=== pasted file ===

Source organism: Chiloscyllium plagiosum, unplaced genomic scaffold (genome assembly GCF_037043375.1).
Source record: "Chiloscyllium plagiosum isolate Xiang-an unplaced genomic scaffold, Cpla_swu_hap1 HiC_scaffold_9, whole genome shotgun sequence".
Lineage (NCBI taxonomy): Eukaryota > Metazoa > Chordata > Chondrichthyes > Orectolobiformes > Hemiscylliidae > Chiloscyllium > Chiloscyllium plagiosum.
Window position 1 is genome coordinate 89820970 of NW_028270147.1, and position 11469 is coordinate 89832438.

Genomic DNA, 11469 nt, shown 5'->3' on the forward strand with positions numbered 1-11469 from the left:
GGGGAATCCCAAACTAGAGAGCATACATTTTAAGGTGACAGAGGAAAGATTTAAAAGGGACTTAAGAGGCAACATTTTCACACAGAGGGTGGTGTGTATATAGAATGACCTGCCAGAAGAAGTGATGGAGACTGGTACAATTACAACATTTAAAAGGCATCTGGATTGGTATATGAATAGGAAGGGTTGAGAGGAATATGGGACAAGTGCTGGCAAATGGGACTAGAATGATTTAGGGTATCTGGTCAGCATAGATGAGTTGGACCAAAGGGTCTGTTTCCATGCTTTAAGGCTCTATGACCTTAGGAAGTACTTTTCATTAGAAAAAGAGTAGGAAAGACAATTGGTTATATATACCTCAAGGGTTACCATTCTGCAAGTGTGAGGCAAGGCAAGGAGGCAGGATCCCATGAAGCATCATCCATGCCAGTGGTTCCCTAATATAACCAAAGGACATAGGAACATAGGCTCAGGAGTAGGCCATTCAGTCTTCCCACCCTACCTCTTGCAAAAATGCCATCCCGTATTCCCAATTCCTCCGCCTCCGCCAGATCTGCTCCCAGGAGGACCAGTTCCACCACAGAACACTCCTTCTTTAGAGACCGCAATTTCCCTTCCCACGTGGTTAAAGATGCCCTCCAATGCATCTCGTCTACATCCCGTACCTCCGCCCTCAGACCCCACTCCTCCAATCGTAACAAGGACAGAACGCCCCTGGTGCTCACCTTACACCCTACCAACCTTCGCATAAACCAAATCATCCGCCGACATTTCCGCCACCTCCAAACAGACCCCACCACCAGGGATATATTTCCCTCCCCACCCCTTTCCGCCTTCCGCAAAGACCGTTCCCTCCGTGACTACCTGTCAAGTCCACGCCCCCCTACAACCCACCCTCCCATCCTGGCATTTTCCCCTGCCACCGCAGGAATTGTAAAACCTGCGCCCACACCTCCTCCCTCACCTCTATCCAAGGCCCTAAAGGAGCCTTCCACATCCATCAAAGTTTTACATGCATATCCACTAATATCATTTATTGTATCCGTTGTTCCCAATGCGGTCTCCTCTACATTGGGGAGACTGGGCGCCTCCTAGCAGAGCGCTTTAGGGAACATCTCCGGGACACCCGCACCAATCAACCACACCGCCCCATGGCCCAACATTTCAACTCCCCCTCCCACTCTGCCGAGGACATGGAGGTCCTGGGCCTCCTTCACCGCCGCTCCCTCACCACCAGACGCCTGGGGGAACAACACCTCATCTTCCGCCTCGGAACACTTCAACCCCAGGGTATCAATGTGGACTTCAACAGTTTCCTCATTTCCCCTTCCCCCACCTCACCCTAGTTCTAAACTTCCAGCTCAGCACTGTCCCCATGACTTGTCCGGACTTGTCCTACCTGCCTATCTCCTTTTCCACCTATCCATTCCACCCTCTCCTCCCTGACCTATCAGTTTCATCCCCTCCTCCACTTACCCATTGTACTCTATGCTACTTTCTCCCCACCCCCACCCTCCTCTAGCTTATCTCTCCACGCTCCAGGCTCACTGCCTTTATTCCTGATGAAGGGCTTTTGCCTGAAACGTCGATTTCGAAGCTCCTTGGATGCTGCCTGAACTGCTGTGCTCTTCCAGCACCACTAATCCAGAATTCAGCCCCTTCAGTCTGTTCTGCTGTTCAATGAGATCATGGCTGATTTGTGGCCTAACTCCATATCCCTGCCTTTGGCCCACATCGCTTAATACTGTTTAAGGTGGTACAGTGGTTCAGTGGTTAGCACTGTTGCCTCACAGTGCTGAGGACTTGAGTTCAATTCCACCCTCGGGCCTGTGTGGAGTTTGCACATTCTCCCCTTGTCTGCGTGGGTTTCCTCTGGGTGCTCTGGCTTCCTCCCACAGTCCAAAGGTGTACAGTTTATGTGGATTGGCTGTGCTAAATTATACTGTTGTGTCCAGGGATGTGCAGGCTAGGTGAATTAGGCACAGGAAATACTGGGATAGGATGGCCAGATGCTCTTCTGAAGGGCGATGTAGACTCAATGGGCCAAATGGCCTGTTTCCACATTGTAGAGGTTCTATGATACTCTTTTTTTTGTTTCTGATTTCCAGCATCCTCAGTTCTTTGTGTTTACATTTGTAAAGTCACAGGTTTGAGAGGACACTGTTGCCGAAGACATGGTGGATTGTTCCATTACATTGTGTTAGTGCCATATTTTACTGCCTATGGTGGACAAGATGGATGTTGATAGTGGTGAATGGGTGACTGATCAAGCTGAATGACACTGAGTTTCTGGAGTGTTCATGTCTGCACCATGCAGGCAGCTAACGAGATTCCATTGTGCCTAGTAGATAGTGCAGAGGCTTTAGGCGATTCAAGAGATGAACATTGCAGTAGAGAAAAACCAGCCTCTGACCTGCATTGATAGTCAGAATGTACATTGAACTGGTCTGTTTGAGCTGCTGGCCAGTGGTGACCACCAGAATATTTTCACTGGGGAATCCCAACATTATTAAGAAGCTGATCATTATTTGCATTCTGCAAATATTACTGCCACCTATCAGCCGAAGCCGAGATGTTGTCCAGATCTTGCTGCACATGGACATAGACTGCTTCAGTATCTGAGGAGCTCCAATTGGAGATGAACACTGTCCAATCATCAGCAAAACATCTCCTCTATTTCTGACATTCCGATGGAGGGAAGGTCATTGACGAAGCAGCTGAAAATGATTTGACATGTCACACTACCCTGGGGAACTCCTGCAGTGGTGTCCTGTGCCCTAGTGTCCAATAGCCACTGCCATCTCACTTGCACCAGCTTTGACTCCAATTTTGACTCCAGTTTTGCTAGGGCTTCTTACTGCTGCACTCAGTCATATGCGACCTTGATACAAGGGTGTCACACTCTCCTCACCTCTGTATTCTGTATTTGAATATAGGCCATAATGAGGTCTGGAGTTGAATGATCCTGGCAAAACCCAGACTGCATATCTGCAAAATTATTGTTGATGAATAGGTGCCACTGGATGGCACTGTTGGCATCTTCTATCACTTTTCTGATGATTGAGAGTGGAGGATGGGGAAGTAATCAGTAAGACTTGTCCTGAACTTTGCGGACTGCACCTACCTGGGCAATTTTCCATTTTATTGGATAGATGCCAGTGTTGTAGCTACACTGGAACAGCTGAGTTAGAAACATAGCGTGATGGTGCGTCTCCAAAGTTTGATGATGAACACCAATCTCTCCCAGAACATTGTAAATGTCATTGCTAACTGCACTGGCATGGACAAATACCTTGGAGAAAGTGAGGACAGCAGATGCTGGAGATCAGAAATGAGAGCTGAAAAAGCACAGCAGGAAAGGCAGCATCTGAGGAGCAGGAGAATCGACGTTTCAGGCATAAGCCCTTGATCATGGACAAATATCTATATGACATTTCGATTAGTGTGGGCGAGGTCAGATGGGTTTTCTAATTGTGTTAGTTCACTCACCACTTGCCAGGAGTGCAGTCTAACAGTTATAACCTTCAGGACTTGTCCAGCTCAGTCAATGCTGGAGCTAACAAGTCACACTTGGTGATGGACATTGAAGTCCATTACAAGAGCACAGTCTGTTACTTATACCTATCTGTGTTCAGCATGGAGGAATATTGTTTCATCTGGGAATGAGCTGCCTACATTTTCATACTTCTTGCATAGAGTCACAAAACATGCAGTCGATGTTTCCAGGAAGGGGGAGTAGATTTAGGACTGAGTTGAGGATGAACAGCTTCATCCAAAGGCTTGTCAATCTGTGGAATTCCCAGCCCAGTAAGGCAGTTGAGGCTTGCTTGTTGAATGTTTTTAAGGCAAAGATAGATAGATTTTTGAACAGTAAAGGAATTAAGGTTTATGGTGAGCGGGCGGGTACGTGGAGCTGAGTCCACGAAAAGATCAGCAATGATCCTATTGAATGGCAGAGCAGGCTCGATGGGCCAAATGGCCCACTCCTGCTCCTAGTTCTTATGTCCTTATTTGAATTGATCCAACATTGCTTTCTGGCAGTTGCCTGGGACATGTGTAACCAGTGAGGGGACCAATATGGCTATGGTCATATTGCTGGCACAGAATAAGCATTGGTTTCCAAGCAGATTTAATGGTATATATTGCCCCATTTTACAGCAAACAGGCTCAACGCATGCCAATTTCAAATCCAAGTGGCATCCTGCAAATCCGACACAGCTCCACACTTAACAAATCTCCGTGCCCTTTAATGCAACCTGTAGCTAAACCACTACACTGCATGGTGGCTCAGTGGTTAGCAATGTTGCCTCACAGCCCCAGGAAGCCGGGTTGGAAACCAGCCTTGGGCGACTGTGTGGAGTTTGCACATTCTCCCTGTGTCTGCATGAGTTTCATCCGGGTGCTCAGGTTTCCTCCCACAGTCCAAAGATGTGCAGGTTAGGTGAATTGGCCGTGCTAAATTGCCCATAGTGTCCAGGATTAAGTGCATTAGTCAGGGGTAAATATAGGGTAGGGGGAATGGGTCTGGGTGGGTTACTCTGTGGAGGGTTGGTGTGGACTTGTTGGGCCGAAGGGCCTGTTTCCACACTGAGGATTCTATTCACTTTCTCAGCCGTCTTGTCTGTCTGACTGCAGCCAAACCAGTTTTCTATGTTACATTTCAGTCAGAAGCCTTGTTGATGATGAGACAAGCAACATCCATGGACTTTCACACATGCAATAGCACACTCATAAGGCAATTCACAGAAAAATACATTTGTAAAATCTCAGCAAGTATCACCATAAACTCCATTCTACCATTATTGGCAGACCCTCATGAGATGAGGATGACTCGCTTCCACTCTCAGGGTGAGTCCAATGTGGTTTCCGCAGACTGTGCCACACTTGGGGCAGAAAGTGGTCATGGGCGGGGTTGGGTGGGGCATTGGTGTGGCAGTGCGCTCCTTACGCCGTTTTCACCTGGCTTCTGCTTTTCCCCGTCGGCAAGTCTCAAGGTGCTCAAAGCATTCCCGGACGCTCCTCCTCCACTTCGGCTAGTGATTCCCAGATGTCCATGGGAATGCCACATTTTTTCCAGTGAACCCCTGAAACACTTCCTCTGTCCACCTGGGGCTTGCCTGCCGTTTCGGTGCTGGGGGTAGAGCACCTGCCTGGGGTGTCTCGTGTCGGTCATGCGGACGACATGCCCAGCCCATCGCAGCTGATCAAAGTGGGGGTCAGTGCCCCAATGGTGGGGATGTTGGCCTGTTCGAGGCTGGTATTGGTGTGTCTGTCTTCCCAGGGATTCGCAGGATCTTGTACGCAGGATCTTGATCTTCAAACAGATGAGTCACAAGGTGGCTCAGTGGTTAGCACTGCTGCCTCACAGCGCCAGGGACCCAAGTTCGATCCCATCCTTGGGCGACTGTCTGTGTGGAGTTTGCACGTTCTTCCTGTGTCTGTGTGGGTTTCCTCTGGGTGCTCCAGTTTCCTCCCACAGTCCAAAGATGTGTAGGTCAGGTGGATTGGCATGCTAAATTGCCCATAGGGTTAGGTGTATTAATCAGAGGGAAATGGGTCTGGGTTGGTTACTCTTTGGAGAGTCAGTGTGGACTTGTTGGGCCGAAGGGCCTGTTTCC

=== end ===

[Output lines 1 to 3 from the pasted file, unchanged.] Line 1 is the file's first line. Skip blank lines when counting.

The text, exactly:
Source organism: Chiloscyllium plagiosum, unplaced genomic scaffold (genome assembly GCF_037043375.1).
Source record: "Chiloscyllium plagiosum isolate Xiang-an unplaced genomic scaffold, Cpla_swu_hap1 HiC_scaffold_9, whole genome shotgun sequence".
Lineage (NCBI taxonomy): Eukaryota > Metazoa > Chordata > Chondrichthyes > Orectolobiformes > Hemiscylliidae > Chiloscyllium > Chiloscyllium plagiosum.